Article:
This situation is being turned around by our communities. Daniel, Brian and Cybermoor in Alston were among the earliest movers in the country – digging in fibre themselves at a fraction of the cost quoted by commercial companies. Then Miles in Great Asby – twenty-five miles away – launched its own network. Again they were in an area without a fibre-enabled telephone cabinet, dependant on copper wire and never able to acquire broadband. But they uncovered an entire alternative fibre network – separate from the commercial system – running to the local primary school. They broke out from that fibre, designing their own new wireless networks strung from belltowers, dug their own fibre trenches (at a fraction of the cost), signing up record numbers of residents for the service.
As the local MP, I held a broadband conference in Penrith in September to promote Cumbrian efforts to ministers and companies and even senior American officials. But things only really took off when we got a hundred and twenty more Cumbrian villages to visit Great Asby and study the model. Almost all of them have now decided to launch their own schemes.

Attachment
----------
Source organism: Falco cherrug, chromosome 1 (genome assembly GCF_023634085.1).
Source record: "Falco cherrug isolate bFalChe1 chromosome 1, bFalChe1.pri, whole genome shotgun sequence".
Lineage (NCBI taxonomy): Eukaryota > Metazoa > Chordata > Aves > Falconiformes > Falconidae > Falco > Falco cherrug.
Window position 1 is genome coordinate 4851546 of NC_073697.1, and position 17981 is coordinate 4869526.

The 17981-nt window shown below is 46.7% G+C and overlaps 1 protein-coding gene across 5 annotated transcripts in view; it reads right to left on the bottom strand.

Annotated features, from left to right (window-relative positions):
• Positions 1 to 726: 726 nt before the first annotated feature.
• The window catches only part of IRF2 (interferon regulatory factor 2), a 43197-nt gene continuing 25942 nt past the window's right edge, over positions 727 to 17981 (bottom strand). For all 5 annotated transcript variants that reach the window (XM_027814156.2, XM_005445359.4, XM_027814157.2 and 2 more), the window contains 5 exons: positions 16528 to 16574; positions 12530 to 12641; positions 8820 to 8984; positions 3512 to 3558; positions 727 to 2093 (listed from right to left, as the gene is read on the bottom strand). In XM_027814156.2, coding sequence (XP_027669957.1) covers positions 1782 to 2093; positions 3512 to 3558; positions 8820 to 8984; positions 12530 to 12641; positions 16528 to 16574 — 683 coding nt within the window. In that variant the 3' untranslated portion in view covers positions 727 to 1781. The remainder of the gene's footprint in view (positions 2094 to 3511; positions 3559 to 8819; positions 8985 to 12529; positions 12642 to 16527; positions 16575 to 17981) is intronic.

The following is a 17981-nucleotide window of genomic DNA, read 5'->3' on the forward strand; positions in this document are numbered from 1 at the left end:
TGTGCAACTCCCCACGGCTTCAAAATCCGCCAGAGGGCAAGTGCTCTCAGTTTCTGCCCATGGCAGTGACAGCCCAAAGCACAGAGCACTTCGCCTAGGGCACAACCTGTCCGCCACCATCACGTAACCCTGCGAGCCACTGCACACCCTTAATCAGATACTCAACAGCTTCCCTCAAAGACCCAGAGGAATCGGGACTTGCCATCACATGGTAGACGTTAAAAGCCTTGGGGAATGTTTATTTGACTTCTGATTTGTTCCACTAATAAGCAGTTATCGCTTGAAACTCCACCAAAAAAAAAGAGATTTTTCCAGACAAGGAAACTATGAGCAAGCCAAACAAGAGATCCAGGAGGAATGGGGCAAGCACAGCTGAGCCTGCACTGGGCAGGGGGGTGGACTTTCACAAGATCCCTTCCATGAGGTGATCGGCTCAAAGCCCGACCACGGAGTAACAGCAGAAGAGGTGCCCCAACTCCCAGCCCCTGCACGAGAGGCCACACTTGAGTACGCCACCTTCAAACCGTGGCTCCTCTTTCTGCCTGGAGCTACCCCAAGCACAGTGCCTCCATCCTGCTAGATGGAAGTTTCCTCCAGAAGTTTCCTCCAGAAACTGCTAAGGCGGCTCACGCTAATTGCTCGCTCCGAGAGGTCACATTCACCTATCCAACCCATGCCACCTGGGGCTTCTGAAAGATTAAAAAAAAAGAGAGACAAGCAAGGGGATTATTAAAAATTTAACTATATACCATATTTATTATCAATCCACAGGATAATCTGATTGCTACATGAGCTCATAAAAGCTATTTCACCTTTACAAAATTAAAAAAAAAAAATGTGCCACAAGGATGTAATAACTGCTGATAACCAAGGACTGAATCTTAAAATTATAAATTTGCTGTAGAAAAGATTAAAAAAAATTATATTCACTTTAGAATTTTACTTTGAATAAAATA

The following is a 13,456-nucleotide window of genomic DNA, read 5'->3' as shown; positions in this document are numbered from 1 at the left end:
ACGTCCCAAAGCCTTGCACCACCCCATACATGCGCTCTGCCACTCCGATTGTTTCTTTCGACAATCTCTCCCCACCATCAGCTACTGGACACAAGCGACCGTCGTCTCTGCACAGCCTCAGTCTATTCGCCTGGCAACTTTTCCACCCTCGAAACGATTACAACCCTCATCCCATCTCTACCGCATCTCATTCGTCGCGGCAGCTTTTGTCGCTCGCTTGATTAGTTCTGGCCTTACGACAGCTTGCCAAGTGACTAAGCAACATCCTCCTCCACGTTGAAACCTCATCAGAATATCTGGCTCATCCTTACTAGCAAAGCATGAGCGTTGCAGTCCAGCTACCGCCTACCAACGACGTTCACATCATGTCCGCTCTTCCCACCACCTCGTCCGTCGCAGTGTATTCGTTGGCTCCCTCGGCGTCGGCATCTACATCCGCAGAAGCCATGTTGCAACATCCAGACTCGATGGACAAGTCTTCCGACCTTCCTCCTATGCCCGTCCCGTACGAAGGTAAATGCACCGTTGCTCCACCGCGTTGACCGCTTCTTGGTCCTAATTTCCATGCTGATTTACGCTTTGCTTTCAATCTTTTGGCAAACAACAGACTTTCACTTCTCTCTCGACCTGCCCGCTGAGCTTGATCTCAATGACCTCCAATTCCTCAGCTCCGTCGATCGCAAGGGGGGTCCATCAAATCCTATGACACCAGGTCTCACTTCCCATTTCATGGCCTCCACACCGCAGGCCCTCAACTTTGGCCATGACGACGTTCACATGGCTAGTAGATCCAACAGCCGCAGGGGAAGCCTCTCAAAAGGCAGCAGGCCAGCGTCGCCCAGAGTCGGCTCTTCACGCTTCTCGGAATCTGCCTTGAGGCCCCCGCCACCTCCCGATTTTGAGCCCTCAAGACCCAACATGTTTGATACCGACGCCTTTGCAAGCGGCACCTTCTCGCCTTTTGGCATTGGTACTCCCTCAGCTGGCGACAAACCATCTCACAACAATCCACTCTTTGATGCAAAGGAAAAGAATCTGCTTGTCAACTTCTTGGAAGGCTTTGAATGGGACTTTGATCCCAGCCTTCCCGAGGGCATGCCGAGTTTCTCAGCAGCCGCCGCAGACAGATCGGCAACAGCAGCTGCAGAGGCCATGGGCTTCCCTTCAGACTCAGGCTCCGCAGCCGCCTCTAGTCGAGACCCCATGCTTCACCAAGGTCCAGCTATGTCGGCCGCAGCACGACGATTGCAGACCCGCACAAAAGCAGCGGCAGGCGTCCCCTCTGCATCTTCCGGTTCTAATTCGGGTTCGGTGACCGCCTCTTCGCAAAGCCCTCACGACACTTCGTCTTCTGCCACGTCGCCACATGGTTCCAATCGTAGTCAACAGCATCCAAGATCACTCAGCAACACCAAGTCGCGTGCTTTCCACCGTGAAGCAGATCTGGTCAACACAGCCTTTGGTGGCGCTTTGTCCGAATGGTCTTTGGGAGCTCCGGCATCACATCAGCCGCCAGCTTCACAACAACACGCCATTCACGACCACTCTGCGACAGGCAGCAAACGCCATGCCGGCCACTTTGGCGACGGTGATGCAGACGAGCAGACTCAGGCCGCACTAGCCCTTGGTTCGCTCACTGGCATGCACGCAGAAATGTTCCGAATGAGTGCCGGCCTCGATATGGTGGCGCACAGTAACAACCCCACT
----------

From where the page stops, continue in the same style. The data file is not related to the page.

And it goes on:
They have flooded into our new website . Different groups have mushroomed online to explore and propose almost every conceivable solution and dimension of rural broadband. Thane is focused on building infrastructure, Libby on travelling around, recording existing cabinets, a Penrith company is working pro-bono to provide a complete detailed map of the fibre (which we could not get form anywhere); Kate on getting more people online: still others are looking at piloting new government services online from health to education which could transform services in rural areas. A single proposal from Barry to build his own independent fibre backhaul has drawn in nearly 300 posts.